Long before Allen Ginsberg, Jack Kerouac, and William S. Burroughs would be celebrated as the poetical and political figureheads of a ‘beat generation,’ there was a murder.
In the new film, Kill Your Darlings, the crime scene sets itself at Columbia University, 1944, when a young Allen Ginsberg (Radcliffe) is introduced to the anarchic, pornographic mind of fellow student, Lucien Carr (DeHaan). Carr takes on the responsibility of being the not-so-white rabbit that leads the young poet through the literary looking-glass and into a wonderland of innovation and experimentation.
The two, along with a young William S. Burroughs (Foster) and later, Jack Kerouac (Huston), set about dreaming and scheming their way, under the low lamps of the downtown jazz bar, toward a self proclaimed ‘New Vision.’ A manifesto is soon drawn up which traces the seeds of creativity to that of naked self expression, in which the artist’s consciousness is expanded by the complete derangement of the senses.
Through thick clouds of smoke the ensuing scenes show pages being ripped from their roots, hallucinatory strolls through the mind, nitrous oxide, Benzedrine, morphine and all to the tick-tick-tickering of their trusty typewriter. Here lies the aesthetic of the Beat Generation, conceited and styled in stereotype.
Kill Your Darlings follows Howl (2010), and more recently On the Road (2012), to the big screen as cinema continues its flirtation with the beginnings of this period in American literature. It’s a seemingly one-way romance, as the language of the Beats hasn’t always translated truthfully to the language of film. Walter Salles’ On the Road was entirely faithful to its subject matter and yet, wasn’t received well. It was missing that spark, that touch of genius that had graced the pages and inspired a post war generation to take off. It cruised along the side of its journey when it should have roared down the white line. Jeffery Friedman and Rob Epstein together delivered a worthy attempt with Howl, bridging the gap from pages of poetry to the art house. However, ultimately Howl showed the strains of being burdened by its own genius, with characters crushed by their own self-importance. Regretfully, this is also the case with Darlings.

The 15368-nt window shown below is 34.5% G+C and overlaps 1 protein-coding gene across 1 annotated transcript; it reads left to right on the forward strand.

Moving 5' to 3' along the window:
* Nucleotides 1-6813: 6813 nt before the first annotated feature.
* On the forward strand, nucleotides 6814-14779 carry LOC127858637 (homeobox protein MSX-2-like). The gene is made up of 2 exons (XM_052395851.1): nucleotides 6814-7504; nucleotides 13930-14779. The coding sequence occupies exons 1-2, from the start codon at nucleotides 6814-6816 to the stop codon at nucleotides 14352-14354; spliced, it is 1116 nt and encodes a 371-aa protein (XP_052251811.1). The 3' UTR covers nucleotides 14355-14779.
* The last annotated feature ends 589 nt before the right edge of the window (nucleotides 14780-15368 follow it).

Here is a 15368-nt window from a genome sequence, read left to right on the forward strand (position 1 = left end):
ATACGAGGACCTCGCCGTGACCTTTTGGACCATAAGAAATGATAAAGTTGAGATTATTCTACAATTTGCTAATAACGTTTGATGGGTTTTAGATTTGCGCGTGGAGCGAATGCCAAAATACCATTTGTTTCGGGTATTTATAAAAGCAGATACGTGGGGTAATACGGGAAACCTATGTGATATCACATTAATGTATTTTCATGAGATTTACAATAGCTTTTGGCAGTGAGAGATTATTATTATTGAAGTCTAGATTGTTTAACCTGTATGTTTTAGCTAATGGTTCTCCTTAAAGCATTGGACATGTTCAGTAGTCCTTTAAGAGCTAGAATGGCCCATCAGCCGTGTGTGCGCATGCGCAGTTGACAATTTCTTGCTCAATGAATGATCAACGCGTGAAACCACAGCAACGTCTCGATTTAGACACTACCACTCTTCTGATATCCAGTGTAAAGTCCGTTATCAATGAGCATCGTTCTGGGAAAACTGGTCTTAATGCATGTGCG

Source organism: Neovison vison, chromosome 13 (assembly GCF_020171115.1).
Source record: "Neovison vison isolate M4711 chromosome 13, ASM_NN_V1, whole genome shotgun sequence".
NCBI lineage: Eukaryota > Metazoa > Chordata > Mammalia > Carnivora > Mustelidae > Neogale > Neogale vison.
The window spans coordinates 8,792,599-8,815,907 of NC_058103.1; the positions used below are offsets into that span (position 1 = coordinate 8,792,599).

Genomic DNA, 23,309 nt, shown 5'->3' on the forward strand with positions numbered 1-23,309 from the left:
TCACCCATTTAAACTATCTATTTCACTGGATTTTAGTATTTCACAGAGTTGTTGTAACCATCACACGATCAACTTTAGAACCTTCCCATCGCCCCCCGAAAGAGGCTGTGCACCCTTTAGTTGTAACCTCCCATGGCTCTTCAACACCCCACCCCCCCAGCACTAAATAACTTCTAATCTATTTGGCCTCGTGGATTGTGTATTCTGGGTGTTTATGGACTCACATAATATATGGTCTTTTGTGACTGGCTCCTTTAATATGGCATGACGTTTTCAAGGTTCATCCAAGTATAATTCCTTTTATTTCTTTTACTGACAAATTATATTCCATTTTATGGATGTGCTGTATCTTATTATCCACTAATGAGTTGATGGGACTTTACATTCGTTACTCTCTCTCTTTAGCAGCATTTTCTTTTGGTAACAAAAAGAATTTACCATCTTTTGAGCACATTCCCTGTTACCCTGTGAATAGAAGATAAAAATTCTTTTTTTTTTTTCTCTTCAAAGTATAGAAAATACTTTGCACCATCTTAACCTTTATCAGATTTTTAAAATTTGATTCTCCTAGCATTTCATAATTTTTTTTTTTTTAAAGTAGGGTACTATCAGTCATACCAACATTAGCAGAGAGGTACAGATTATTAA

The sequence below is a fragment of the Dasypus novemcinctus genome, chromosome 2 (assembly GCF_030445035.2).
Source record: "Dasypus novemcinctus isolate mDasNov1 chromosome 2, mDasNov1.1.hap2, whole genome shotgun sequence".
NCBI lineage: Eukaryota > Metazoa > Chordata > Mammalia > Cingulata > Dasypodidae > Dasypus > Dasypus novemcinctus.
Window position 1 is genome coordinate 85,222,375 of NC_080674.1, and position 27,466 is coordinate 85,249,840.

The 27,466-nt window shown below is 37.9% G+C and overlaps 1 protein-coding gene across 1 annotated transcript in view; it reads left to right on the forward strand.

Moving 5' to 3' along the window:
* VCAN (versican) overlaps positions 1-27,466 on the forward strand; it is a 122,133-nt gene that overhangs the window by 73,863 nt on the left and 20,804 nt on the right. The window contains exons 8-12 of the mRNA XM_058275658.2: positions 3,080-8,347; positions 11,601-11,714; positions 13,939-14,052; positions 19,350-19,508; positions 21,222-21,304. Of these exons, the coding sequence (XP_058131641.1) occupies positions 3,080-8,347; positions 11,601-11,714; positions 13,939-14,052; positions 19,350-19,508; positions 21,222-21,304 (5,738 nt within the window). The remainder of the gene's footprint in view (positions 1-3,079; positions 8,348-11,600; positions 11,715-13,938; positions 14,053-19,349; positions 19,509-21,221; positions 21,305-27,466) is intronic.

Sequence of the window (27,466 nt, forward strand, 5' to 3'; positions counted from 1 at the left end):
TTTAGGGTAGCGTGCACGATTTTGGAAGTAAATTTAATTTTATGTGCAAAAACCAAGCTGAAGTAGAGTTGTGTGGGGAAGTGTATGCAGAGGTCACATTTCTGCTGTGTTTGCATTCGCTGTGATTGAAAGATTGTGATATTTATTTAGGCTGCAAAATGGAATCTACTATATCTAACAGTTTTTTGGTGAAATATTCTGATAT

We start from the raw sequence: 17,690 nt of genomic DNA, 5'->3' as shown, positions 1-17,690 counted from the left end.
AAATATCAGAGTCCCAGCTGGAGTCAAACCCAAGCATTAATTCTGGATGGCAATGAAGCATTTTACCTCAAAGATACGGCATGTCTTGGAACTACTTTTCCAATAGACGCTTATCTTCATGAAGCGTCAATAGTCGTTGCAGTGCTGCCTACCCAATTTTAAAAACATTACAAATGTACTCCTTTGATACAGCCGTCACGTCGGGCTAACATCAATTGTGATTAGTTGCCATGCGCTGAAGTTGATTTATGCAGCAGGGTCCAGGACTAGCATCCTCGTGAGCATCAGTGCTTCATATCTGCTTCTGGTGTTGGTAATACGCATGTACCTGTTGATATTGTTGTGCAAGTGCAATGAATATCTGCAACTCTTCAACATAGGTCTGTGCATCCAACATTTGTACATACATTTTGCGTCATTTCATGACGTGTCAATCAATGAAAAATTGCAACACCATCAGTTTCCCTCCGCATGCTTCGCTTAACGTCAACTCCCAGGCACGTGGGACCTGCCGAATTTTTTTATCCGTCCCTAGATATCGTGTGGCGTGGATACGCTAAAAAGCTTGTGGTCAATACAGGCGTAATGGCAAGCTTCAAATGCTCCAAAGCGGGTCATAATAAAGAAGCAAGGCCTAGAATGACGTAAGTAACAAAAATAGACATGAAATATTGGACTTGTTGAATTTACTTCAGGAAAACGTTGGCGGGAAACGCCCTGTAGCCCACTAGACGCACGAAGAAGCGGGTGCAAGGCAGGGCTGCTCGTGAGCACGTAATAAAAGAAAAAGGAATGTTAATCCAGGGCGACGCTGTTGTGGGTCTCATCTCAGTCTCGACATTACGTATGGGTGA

So let us begin where the film does, at the end. The bare-chested, bloodied Carr stands in dark waters, clutching the body of his victim. Making no secret of its conclusion, it’s a confusing and slightly unnecessary entrance. It brings focus on an event that, by the time it eventually does arrive, seem strangely to be no more than an afterthought. Director John Krokidas and co-writer Alan Bunn clearly have great enthusiasm and respect for the material, so much so that they don’t seem to want to head home from the party. As a result, it remains unclear as to what story is trying to be told here. Is it the study of the birth of a literary revolution, one that would go on to define their generation? Or, is it the depiction of perverse obsession and its disturbing conclusion? Perhaps it is the sexual awakening of a group of young men repressed by a homophobic society? It’s being marketed as a murder mystery but that doesn’t fit the actual story. The death of the young academic, which was later dismissed as the ‘honour slaying’ of a homosexual arrives too little too late to make much of an impact.
The subject at Kill Your Darlings‘ core is influence. It’s about those that serve to inspire you and those that can cripple you. When it comes to it, have we the strength to move past influence and become our own? In order to commit to his desire to study poetry, Ginsberg must shrug off the desperate hold of his schizophrenic mother and step out of the shadow of his father’s own celebrated, more traditional musings. With his new found liberty, Ginsberg creates enough room to be reborn. On the other hand, it is Kammerer’s obsession that leads to his demise. He smothers to the point of suffocating his fixation and in doing so triggers a sinister reaction. Lucien, being a creative stimuli to his small group of friends, exerts the greatest influence. One by one the gang succumb to the power of his persuasion. He seduces in order to conquer, delegates so as to mask his incompetence. His art exists not on the page but in the life he leads.